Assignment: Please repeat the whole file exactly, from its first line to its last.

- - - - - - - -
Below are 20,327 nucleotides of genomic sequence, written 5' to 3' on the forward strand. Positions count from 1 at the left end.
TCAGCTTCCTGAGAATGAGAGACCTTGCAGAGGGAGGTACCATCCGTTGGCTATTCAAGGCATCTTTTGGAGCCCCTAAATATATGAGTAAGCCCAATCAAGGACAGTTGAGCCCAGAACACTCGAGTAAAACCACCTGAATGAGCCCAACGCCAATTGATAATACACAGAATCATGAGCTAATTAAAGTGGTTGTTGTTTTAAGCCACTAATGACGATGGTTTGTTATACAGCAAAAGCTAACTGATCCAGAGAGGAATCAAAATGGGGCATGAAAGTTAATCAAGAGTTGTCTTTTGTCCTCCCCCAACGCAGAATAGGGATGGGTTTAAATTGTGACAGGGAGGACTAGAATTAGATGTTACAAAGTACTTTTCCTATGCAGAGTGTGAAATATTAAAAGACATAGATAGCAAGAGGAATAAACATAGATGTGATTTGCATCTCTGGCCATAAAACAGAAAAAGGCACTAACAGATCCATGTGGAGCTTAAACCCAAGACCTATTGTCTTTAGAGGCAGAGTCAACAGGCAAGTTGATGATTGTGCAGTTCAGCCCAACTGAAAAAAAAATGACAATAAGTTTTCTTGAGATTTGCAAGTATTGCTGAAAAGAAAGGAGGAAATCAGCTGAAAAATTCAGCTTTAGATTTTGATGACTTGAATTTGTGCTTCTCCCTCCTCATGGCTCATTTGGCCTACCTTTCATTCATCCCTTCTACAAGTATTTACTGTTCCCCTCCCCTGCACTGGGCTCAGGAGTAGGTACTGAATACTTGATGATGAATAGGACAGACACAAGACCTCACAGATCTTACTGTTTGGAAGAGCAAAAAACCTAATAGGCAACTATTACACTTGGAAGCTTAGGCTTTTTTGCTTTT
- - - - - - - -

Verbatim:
Below are 20,327 nucleotides of genomic sequence, written 5' to 3' on the forward strand. Positions count from 1 at the left end.
TCAGCTTCCTGAGAATGAGAGACCTTGCAGAGGGAGGTACCATCCGTTGGCTATTCAAGGCATCTTTTGGAGCCCCTAAATATATGAGTAAGCCCAATCAAGGACAGTTGAGCCCAGAACACTCGAGTAAAACCACCTGAATGAGCCCAACGCCAATTGATAATACACAGAATCATGAGCTAATTAAAGTGGTTGTTGTTTTAAGCCACTAATGACGATGGTTTGTTATACAGCAAAAGCTAACTGATCCAGAGAGGAATCAAAATGGGGCATGAAAGTTAATCAAGAGTTGTCTTTTGTCCTCCCCCAACGCAGAATAGGGATGGGTTTAAATTGTGACAGGGAGGACTAGAATTAGATGTTACAAAGTACTTTTCCTATGCAGAGTGTGAAATATTAAAAGACATAGATAGCAAGAGGAATAAACATAGATGTGATTTGCATCTCTGGCCATAAAACAGAAAAAGGCACTAACAGATCCATGTGGAGCTTAAACCCAAGACCTATTGTCTTTAGAGGCAGAGTCAACAGGCAAGTTGATGATTGTGCAGTTCAGCCCAACTGAAAAAAAAATGACAATAAGTTTTCTTGAGATTTGCAAGTATTGCTGAAAAGAAAGGAGGAAATCAGCTGAAAAATTCAGCTTTAGATTTTGATGACTTGAATTTGTGCTTCTCCCTCCTCATGGCTCATTTGGCCTACCTTTCATTCATCCCTTCTACAAGTATTTACTGTTCCCCTCCCCTGCACTGGGCTCAGGAGTAGGTACTGAATACTTGATGATGAATAGGACAGACACAAGACCTCACAGATCTTACTGTTTGGAAGAGCAAAAAACCTAATAGGCAACTATTACACTTGGAAGCTTAGGCTTTTTTGCTTTT